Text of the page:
So how are we doing?  At the Sales Enablement Forum in Scottsdale, AZ on March 3-4, we will reveal the results of our annual Executive Buyer Insight Study. 

For now, let me just say the answer is not better, yet.  Last year, when we asked respondents about their perception of the agenda of the sales people with whom they meet, 20% said either “they try to understand our challenges and offer suggestions” or “they are genuinely interested in partnering with us make sure our initiative is a success”.   In our recently completed survey that result dropped to 14%.

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What Is Valuable?

Funny question. The answer seems so obvious, right?  True that when it comes to tangible stuff with clear intrinsic attributes which are, well, easy to value.  Gold goes for $1,390 as of 3:16 pm Eastern time today, and we all know why. It's a commodity, a scarce one at that, and gold here, same as gold where you are. Obvious. 

But what about intangible stuff?  How valuable is fame, how valuable is professional success, leadership, or maybe a strategy? Well, we also know that depends on who is doing the buying and why, which means that value is in the eye of the beholder, just like beauty. So putting a price on some things is tricky.  How much were you looking to pay for that success? And maybe price is not really an issue when a strategy for turning around your $15b company is the goal and its your head if that strategy does not work in the next 18 months, so that will cost you $6m, few questions asked.

So why am I asking such a simple question?

In our research with business and IT executives we ask them simple questions, like what's valuable to them, and they are quite clear.  And their answers tend toward the intangibles versus the tangibles. For example, when we ask, "What would you consider to be a valuable meeting with a vendor salesperson?" the number one reply is "The salesperson clearly shows they understand my business issues and can clearly articulate to me how to solve them." That's an intangible value forged in the cauldron of empathy, credibility, expertise, experience. Also obvious, but perhaps not so easy to deliver.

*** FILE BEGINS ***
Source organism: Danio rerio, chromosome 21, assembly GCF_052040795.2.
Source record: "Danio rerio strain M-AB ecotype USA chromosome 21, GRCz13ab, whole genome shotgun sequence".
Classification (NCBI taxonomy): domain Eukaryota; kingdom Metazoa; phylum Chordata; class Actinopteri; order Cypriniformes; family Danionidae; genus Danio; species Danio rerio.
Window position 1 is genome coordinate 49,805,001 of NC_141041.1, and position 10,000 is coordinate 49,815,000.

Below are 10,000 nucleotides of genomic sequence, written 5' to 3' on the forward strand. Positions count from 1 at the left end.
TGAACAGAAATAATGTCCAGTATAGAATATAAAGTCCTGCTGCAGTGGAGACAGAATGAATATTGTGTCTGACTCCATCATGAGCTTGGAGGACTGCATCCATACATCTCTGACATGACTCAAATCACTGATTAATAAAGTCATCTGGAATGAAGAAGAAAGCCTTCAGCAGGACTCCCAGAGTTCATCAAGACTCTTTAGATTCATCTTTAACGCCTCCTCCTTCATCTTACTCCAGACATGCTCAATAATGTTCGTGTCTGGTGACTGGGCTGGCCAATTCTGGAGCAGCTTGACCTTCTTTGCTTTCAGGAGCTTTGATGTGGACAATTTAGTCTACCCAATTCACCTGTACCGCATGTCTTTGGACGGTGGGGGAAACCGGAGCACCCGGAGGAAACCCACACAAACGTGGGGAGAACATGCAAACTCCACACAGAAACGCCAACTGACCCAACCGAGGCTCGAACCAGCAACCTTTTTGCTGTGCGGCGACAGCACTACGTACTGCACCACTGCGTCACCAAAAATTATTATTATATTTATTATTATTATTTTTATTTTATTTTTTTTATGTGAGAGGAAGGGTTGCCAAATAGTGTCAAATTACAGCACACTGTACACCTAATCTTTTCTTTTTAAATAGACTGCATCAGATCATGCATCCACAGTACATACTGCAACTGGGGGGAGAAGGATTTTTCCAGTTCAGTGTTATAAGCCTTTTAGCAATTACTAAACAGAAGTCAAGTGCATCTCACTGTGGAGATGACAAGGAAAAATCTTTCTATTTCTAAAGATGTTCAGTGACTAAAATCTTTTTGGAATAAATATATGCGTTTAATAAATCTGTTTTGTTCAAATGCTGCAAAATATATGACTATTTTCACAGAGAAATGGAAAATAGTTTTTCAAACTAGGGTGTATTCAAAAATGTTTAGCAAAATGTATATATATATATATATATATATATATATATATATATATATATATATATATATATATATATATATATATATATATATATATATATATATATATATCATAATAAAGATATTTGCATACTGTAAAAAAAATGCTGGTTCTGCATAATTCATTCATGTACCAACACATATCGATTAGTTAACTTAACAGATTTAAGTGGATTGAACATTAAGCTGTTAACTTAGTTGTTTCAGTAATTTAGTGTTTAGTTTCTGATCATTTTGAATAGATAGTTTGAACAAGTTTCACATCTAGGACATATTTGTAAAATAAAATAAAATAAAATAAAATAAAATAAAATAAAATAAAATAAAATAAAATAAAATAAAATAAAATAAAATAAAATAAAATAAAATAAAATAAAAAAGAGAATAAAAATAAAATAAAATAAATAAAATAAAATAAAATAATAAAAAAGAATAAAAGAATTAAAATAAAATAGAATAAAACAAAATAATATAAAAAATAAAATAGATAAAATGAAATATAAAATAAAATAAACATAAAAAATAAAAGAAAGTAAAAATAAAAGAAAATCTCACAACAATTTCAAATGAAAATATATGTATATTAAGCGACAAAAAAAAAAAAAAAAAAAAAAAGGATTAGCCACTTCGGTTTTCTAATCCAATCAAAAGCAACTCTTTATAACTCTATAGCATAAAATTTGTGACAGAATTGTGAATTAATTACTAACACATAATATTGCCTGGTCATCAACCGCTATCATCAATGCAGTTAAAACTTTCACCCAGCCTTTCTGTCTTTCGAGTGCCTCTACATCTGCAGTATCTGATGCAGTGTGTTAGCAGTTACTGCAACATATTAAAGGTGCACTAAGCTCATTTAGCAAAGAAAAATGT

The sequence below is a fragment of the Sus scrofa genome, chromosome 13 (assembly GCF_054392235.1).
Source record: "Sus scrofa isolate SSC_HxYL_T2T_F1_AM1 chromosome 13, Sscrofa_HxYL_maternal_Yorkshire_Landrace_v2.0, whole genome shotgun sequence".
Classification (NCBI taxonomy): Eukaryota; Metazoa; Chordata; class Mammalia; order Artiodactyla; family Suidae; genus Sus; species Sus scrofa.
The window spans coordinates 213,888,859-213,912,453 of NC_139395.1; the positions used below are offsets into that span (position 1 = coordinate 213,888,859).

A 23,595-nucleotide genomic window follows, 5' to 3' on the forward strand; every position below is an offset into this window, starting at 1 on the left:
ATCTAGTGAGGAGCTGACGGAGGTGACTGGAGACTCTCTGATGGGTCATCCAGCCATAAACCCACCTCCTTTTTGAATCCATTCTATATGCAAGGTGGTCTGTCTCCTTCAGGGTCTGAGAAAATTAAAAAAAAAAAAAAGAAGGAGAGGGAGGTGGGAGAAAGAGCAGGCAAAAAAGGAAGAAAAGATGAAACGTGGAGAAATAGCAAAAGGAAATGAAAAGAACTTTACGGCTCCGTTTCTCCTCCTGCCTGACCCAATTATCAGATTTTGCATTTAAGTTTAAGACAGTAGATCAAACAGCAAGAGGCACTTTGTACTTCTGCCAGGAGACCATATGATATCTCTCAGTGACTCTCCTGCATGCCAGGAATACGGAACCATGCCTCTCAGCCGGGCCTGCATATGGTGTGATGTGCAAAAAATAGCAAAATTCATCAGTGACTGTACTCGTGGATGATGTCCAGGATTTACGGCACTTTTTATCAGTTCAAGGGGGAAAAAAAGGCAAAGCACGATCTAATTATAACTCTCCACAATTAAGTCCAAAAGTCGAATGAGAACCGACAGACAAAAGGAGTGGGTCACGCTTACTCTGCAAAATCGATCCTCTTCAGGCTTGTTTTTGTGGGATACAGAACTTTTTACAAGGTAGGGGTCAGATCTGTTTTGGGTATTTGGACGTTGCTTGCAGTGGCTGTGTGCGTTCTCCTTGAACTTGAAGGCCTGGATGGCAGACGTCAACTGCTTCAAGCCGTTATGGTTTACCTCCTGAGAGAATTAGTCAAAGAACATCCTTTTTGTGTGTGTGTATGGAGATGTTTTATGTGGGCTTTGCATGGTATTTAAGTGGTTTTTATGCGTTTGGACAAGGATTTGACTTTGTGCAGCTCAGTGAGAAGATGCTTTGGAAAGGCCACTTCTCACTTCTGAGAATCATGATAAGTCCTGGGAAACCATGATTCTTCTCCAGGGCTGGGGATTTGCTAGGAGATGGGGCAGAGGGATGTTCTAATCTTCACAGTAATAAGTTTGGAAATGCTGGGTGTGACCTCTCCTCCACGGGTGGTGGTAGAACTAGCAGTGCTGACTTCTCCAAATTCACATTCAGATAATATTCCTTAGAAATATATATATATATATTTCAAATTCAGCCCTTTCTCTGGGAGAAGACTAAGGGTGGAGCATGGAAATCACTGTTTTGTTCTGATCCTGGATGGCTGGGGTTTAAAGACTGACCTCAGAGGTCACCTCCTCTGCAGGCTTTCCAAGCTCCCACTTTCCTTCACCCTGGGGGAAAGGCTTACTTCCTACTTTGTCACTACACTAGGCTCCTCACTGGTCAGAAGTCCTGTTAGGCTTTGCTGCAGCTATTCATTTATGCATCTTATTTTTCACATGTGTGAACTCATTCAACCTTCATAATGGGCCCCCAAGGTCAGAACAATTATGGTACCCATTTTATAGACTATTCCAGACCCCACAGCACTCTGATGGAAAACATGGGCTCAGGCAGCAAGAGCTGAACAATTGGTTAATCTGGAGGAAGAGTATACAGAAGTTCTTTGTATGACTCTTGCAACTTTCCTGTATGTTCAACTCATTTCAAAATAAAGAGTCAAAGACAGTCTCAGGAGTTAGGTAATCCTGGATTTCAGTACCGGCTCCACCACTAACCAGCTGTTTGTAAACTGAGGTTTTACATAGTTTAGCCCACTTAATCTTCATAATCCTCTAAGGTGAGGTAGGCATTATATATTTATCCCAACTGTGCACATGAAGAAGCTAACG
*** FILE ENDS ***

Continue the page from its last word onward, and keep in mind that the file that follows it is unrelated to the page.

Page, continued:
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Why do you have a sales force?

Funny question, until you think about it a bit more. With all the focus on the changed buyer who finds online or from peers much of what she needs to make a decision, on just about everything, including what to buy, why do we still have salespeople on the payroll?

Because your customers require them.  

Funny answer, until you think about it a bit more.

Work with me here.  If your company is in the business of converting assets, like a patent, or skilled craftspeople, or molten metal, or a process you understand well, into something of potential value to others, that is step one.  Next, you have to communicate that value to other people so they can decide to get some, or not.  To do that, you have people crafting all sorts of messages about your value; some of those messages you send out to the world online, some in traditional ads, others on blogs, some into communities, maybe a book, and those messages are the simpler ones. Simpler because these are messages the target recipient must be able to decode, absorb, and assimilate unaided into his or her personal value equation.  Does the value I perceive exceed the cost and is the risk to realizing that value manageable and acceptable? "I like what I hear and read about this iPhone well enough, the cost seems worth it, and I think I can figure out how to make it work."  Like that.  

Then there are more complex messages, to go with more involved decisions, for stuff, the value of which you created to solve more involved problems than retrieving and sending texts or booking a table for dinner.

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Where To Find The Tech Marketing Analysts